PMW 2020-012 by Kenneth L. Gentry, Jr.

This is the fourth installment of an eight-part series on the crucial imagery involved in Revelation’s seven-sealed divorce decree.

In Jeremiah’s new covenant promise, God complains of Israel’s unfaithfulness noting that they broke his covenant, though “I had mastered [ba’l] them as a husband” (Jer 31:32). This verb derives from a root meaning “to become master.” Therefore, as Old Testament scholars note, it means to marry “with an emphasis on the rights and authority the husband exercised,” cp. Genesis 20:3; Numbers 5:19–20, 29; Deuteronomy 21:13; 22:22. Whereas the word for “husband” (‘hś) “is apparently an endearing expression”, ba’l “emphasizes the legal position of the husband as lord and ‘owner’ of his wife.” The legal relation and subsequent obligation is clearly in view.

Scripture often expresses Israel’s turning to other gods as marital infidelity in breach of God’s legal covenant with her. In Deuteronomy God tells Moses that after he dies Israel will “play the harlot with the strange gods of the land” which will “break My covenant” (Dt 31:16). In fact, the most common use of znh (“act as a harlot”) in the Old Testament refers to “covenantal unfaithfulness on Israel’s part.”

Moses even warns against individual Israelites “playing the harlot” by worshiping false gods (Lev 20:5–6). Aune mentions “the analogy of the covenant between Yahweh and Israel and marriage contracts (Lev 17:7; 20:5–6; Num 14:33; 15:39; Deut 31:16; Judg 2:17; 8:27; 1 Chr 5:25; 2 Chr 21:11; Ps 73:27), a metaphor found with particular frequency in the prophets Hosea (1:2; 2:4 [MT: 6]; 4:15; 9:1), Jeremiah (2:20; 3:2, 9, 13; 5:7, 11; 13:27), and Ezekiel (6:9; 16; 23; 43:7, 9).”

The Book of Revelation Made Easy
(by Ken Gentry)

Helpful introduction to Revelation presenting keys for interpreting. Also provides studies of basic issues in Revelation’s story-line.|

See more study materials at: www.KennethGentry.com

The prophets speak of Israel’s unfaithfulness through idolatry as hurtful to her husband: “Then those of you who escape will remember Me among the nations to which they will be carried captive, how I have been hurt by their adulterous hearts which turned away from Me, and by their eyes, which played the harlot after their idols” (Eze 6:9a).

Hosea develops the theme of harlotry throughout his entire book, even marrying a harlot to illustrate Israel’s sin (Hos 1:2; 3:1–3). For instance, Hosea 2:2 reads: “Contend with your mother, contend, / For she is not my wife, and I am not her husband; / And let her put away her harlotry from her face, / And her adultery from between her breasts.”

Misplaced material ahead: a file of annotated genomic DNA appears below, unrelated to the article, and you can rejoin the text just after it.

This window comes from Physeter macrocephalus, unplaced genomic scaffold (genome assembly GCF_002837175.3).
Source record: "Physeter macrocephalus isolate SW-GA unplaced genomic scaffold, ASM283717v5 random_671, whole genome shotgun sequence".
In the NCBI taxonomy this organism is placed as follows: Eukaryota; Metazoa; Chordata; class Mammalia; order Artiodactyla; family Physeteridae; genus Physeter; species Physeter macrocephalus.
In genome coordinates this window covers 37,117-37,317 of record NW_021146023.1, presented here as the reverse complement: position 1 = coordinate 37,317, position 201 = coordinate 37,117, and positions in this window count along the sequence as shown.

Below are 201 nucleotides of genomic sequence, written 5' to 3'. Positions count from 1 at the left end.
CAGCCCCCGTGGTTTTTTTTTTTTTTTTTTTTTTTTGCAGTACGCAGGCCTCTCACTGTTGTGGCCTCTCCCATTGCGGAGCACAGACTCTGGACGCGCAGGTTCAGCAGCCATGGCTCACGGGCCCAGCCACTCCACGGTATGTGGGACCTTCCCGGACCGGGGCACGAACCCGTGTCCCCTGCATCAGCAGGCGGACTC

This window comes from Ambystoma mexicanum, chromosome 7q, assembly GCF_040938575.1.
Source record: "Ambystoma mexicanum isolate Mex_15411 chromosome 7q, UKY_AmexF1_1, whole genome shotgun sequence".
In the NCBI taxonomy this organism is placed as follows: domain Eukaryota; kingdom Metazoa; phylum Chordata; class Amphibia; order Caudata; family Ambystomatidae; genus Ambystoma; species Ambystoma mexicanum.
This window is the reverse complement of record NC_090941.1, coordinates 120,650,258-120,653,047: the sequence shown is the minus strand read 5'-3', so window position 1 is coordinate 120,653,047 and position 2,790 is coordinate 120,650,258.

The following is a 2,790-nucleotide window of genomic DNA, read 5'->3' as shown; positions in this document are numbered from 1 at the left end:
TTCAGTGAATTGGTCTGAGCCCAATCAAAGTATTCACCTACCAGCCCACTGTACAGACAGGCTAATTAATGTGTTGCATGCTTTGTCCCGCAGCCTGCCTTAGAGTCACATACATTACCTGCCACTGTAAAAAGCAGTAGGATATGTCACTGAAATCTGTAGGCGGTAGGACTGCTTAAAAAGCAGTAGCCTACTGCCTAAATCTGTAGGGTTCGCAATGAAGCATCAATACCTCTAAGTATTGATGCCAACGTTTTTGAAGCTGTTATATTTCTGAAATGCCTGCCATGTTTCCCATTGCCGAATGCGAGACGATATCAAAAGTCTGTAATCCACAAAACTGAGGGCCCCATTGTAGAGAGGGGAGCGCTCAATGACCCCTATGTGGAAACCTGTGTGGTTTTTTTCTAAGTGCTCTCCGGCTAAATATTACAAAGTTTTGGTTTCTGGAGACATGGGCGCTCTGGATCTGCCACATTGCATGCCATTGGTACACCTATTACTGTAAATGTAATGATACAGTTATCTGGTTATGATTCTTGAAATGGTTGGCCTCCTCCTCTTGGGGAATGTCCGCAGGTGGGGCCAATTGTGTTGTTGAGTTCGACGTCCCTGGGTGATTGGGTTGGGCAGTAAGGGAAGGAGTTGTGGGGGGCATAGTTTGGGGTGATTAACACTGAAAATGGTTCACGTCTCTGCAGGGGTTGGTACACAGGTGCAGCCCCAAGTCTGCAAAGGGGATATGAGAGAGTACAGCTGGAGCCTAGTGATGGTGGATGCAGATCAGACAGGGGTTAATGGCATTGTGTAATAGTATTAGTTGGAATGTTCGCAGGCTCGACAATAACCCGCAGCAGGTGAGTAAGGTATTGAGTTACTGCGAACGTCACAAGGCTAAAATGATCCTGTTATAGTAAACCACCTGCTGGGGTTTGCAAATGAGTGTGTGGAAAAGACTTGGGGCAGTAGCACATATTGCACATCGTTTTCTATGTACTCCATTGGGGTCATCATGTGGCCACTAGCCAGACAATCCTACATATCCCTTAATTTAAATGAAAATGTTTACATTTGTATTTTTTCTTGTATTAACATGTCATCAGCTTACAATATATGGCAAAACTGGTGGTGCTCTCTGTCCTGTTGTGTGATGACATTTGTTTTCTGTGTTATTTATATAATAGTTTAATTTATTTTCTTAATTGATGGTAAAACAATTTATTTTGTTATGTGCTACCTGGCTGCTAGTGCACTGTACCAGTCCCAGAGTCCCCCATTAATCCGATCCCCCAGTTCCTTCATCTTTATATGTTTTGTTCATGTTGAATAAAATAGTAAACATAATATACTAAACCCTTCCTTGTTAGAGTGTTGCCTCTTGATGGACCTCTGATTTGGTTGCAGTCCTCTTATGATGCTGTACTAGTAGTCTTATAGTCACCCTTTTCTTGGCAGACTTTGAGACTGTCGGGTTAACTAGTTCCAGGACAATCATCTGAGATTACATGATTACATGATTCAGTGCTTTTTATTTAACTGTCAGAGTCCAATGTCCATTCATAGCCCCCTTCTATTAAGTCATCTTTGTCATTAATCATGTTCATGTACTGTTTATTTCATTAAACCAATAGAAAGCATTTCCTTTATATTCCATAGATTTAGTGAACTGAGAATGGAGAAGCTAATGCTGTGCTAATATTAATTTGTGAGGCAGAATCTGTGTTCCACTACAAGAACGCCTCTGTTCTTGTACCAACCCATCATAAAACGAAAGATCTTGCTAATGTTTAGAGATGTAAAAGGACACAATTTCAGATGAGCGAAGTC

Jeremiah 3:6 speaks similarly: “Then the Lord said to me in the days of Josiah the king, ‘Have you seen what faithless Israel did? She went up on every high hill and under every green tree, and she was a harlot there.’”

Ortlund well notes of this harlotry theme that “what begins as Pentateuchal whispers rises later to prophetic cries and is eventually echoed in apostolic teaching.” Eventually this harlotry image is used by the prophets Hosea, Jeremiah, and Ezekiel who “exploit it to the fullest.” Jeremiah and Ezekiel particularly develop it “into elaborate images.” The harlot metaphor is applied to Israel time and again in the Old Testament.

We must realize that although the charge of harlotry tends to focus on its most egregious manifestation in actual idolatry, it is not limited to idol worship. In the biblical view of marriage, the wife’s faithfulness involves a wholesale relationship of loving obedience (Num 5:29; Jer 31:32; Eph 5:22–23; 1Pe 3:1, 6), not just her avoiding adultery. Consequently, there are places where charges of harlotry against Israel speak of situations not involving actual, formal idolatry.

When lawlessness (not idolatry) prevails in Jerusalem, the “faithful city” becomes a “harlot” (Isa 1:21–23). The same is true when a person consults a medium, seeking counsel (revelation) apart from God (Lev 20:6). This seems to be Gideon’s sin in making the ephod (for seeking revelatory counsel) which Scripture deems harlotry (Jdg 8:27). Israel sins as a harlot (Hos 6:10) in not trusting in God but in seeking alliances with Egypt and Assyria in Hosea 7:10–11.

In Hosea 7:11 the prophet “calls the dove ‘easily seduced’ (pitāh); it is ‘inexperienced’ and ‘unintelligent’ (‘en leb). The dove represents Israel, who is easily mislead politically by the powerful nations.” Rossing agrees: “Israel’s ‘prostitution’ may include economic indictment of Israel’s foreign liaisons in additions to changes [sic] of idolatry. . . . Alice A. Keefe suggests that Israel’s foreign lovers in Hosea ‘are not fertility gods but Israel’s foreign allies and trading partners.’”

The Early Date of Revelation and the End Times: An Amillennial Partial Preterist Perspective
By Robert Hillegonds

This book presents a strong, contemporary case in support of the early dating of Revelation. He builds on Before Jerusalem Fell and brings additional arguments to bear.

See more study materials at: www.KennethGentry.com

As God’s wife, Israel must be faithful to her covenant with God. She must follow after “all My commandments” rather than following her own desires, in order to avoid harlotry (Num 15:38–40). Wolff well captures the significance of this for us: “The net force of the declaration is that all the sinful preferences of the autonomous self, running contrary to the law of God, are a kind of whoredom, as if Yahweh’s wisdom and ways were not trustworthy.”

Israel is legally bound to God just as a wife is bound to her husband through mutual covenant.

To be continued!

I am currently doing research for a commentary tentatively titled: Olivet in Discourse: A Commentary on Matthew 21-25. If you would like to help by donating to my non-profit ministry, I would be grateful for your doing so. For more information, see: GoodBirth Ministries.

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